AT&T REEVALUATES TELEMARKETING POLICY

Says It Wants to Be More Respectful of Consumers

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This story and headline have been updated. See below for details.

NEW YORK (AdAge.com) -- Telecommunications giant AT&T is reevaluating its telemarketing policy and looking at alternative ways of marketing to customers, according to an executive.

Speaking as part of an AdWatch panel on maximizing media and marketing budgets, Cathy Constable, vice president of marketing communications at AT&T, said: "We were the inventors of telemarketing. Who wants to be called now, nobody. We are looking at things that are more respectful [of customers]."

When asked afterward if those comments meant that AT&T planned to stop calling at inconvenient times of day, Ms. Constable responded: "Not at dinnertime."

Fans of direct marketing
"We are tremendous fans of direct marketing, we are not stopping that, we would always use it if it works," she added.

An AT&T spokesman, however, later denied AT&T had any plans to reduce its telemarketing activities.

Last year AT&T started a guerilla-marketing project that included advertising on pizza boxes, to make sure the company's messages were still in front of consumers when they sat down to eat, and wrapped its brand messages around coffee cups and water bottles handed out for free in California.

Sponsorship success
AT&T, a sponsor of two hugely successful TV shows, Fox's American Idol and ABC's Who Wants to be a Millionaire, is aiming to set industry precedents for non-traditional marketing disciplines. Ms. Constable said AT&T Wireless' American Idol tie-in, which gave subscribers a chance to vote on contestants' performances, had resulted in 7.5 million text messages being sent.

"That is redefining how we go to market," she said.

Yahoo!'s 'contextual integration'
Another panelist, Yahoo!'s Gregory Coleman, executive vice president of media and sales, said the Web giant was looking to break through conventional advertising clutter by examining "contextual integration" while keeping editorial and advertising separate.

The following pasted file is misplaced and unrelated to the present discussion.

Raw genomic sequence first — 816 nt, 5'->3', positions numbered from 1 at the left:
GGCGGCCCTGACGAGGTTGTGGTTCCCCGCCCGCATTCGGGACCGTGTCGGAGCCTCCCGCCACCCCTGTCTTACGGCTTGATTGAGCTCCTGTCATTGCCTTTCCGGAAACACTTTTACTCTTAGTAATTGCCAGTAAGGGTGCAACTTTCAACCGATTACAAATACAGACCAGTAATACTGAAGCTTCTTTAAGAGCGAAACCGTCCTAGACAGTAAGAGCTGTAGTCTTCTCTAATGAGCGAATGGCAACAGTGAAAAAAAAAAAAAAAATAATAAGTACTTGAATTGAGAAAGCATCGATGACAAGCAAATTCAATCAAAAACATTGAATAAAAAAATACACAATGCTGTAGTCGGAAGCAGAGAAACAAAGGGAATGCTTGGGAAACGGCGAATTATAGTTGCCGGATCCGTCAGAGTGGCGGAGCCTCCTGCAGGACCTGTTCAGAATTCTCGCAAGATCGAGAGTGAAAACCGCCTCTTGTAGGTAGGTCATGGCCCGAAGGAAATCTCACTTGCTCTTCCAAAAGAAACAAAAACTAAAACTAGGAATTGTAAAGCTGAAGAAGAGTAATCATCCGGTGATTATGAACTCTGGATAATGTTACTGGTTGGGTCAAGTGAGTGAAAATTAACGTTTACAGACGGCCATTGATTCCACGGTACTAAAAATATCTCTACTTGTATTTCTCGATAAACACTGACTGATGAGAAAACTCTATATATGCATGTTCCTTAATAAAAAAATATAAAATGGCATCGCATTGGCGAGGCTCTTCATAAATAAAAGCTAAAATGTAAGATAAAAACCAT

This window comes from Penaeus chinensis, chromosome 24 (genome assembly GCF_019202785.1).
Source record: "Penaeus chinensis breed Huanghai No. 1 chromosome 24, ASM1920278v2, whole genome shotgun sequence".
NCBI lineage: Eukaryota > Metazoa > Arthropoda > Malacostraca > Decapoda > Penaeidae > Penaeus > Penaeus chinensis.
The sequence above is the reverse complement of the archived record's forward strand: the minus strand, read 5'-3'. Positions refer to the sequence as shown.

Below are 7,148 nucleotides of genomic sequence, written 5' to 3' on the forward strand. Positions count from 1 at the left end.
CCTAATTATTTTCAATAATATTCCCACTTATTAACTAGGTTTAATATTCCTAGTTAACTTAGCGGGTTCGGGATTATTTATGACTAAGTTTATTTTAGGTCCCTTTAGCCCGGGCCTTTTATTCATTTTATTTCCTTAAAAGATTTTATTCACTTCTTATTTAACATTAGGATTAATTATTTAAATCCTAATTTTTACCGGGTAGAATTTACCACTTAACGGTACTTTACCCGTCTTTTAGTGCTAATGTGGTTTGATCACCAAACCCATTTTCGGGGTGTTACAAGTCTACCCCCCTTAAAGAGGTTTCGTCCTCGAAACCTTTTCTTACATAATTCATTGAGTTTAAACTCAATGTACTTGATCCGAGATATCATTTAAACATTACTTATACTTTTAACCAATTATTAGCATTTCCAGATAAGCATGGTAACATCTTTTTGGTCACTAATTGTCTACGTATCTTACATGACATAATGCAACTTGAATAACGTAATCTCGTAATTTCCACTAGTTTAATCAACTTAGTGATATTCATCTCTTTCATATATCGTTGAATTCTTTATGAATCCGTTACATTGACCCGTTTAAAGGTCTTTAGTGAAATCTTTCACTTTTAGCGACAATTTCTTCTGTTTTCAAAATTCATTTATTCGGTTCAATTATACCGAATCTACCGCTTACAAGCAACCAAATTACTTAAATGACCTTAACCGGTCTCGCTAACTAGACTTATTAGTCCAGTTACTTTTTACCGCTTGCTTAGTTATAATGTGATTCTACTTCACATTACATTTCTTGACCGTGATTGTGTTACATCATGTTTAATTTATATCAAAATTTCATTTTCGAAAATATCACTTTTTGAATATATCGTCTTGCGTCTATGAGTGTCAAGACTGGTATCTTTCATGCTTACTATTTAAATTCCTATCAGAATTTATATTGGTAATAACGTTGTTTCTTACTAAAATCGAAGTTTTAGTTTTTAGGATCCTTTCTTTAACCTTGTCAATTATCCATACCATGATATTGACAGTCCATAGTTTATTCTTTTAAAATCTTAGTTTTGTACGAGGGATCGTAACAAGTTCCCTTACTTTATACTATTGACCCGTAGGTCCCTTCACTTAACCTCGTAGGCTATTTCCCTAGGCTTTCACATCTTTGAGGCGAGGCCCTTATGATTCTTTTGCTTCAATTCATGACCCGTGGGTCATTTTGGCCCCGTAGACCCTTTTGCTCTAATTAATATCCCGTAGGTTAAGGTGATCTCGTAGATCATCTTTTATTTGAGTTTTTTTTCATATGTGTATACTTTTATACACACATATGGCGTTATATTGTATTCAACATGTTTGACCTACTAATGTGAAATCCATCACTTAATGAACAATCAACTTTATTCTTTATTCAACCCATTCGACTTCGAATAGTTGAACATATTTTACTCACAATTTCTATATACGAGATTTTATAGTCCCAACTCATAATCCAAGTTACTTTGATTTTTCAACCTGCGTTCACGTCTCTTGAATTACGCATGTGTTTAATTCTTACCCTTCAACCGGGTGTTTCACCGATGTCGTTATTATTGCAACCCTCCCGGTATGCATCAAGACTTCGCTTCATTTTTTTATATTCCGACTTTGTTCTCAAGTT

Mr. Coleman himself asked the question that was probably brewing in some people's minds: "How do you do that without blurring the lines and without getting the customer upset?" He said Yahoo! is considering making investments in talent and buying rights to sports games, specialty events and in some cases sports stars.

One conclusion drawn by Mr. Coleman and fellow panelist Graham Bednash, managing partner of Michaelides & Bednash, a London-based agency, was that a lack of cash often made for more creative projects. Mr. Coleman told of riding to an event in a car emblazoned with the Yahoo! logo and hearing people "yoddling" the Yahoo! name from its commercials.

New definitions needed
Calling for a complete redrawing of the marketing map, Mr. Bednash said: "We've all got attention deficit disorder. Every space is filled with an ad. What we see now is what we saw in the '50s. We need a new definition of creativity. Media is still seen as a distribution tool. It's much more complex than that."

Keith Reinhard, chairman of Omnicom Group's DDB Worldwide, agreed, saying that the days of the "interrupt, repeat" pattern of today's commercials are over. But he stressed that new mediums such as video games, phones and music devices should not been seen in isolation to mainstream traditional outlets.

"It's never an 'either-or' [choice]," he said. "It's an 'and.' "

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UPDATE: The headline and text of this story have been updated to reflect clarifications later issued by AT&T about its telemarketing plans.

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